The adult California Condor is a uniform black, with the exception, especially in the male, of large triangular patches or bands of white on the underside of the wings. It has gray legs and feet, an ivory-colored bill, a frill of black feathers surrounding the base of the neck, and brownish red eyes.
The juvenile is mostly a mottled dark brown with blackish coloration on the head. It has mottled gray instead of white on the underside of its flight feathers.
As an adaptation for hygiene, the condor's head and neck have few feathers, which exposes the skin to the sterilizing effects of dehydration and solar ultraviolet light at high altitudes.
The skin of the head and neck is capable of flushing noticeably in response to emotional state, a capability that can serve as communication between individuals.
The skin color varies from yellowish to a glowing reddish-orange.
Contrary to the usual rule among true birds of prey, the female is slightly smaller than the male. Overall length can range from 109â140 cm (43â55 in) and the wingspan is 2.49â3 m (8.2â9.8 ft). Their weight can range from 7â14.1 kg (15â31 lb), with estimations of average weight ranging from 8â9 kg (18â20 lb).
Wingspans of up to 3.4 m (11 ft) have been reported but no wingspan over 3 m (9.8 ft) has been verified. Most measurements are from birds raised in captivity, so determining if there are any major differences in measurements between wild and captive condors is difficult.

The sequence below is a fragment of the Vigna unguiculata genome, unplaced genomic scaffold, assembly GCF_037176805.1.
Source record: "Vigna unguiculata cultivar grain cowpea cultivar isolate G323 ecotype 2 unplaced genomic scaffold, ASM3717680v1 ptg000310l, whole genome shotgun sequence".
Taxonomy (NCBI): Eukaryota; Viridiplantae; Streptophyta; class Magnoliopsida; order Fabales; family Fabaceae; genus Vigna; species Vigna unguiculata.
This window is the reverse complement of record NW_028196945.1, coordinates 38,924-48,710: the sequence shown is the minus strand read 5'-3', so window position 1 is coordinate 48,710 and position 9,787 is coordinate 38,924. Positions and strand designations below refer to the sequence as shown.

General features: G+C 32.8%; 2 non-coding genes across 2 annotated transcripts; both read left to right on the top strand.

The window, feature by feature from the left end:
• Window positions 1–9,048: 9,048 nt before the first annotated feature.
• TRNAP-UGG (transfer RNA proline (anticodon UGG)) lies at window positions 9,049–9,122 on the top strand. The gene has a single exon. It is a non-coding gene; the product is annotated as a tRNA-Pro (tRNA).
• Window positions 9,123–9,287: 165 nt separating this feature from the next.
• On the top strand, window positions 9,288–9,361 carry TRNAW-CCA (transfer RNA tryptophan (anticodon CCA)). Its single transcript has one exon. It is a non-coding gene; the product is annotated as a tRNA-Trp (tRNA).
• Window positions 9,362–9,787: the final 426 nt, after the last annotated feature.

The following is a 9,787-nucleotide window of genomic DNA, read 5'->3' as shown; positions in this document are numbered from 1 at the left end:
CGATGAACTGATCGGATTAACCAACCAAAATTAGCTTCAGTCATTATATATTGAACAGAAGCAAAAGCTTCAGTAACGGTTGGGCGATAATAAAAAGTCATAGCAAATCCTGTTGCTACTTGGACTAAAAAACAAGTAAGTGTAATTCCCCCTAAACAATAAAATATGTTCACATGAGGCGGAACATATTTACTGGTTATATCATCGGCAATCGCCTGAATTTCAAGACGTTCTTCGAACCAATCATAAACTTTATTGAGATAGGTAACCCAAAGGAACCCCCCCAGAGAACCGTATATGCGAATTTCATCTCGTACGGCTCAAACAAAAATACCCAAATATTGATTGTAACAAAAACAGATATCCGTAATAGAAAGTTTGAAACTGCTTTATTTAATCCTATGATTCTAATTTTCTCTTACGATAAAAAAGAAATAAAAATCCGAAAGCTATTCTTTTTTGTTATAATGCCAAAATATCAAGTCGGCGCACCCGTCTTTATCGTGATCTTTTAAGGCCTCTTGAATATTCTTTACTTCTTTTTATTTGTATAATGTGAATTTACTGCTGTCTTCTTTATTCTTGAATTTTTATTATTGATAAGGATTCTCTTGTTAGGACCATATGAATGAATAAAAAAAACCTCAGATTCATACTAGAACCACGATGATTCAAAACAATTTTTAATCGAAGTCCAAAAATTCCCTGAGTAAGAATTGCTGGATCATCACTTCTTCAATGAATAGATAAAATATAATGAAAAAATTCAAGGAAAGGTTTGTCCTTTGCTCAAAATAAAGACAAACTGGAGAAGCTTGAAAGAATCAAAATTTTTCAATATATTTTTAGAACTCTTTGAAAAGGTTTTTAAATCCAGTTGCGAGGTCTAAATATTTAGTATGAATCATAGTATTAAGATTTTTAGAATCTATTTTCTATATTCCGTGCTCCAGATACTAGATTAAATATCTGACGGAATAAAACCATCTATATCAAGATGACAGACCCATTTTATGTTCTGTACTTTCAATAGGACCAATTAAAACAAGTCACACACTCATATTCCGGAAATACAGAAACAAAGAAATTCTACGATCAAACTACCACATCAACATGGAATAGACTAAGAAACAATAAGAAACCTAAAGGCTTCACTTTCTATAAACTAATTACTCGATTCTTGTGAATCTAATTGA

California Condors have the largest wingspan of any North American bird. They are surpassed in both body length and weight only by the Trumpeter Swan and the introduced Mute Swan. The American White Pelican and Whooping Crane also have longer bodies than the condor. Condors are so large that they can be mistaken for a small, distant airplane, which possibly occurs more often than they are mistaken for other species of bird.
The middle toe of the California Condor's foot is greatly elongated, and the hind one is only slightly developed. The talons of all the toes are straight and blunt, and are thus more adapted to walking than gripping.
(Photo: Scott Flaherty/USFWS)
April 15, 2014
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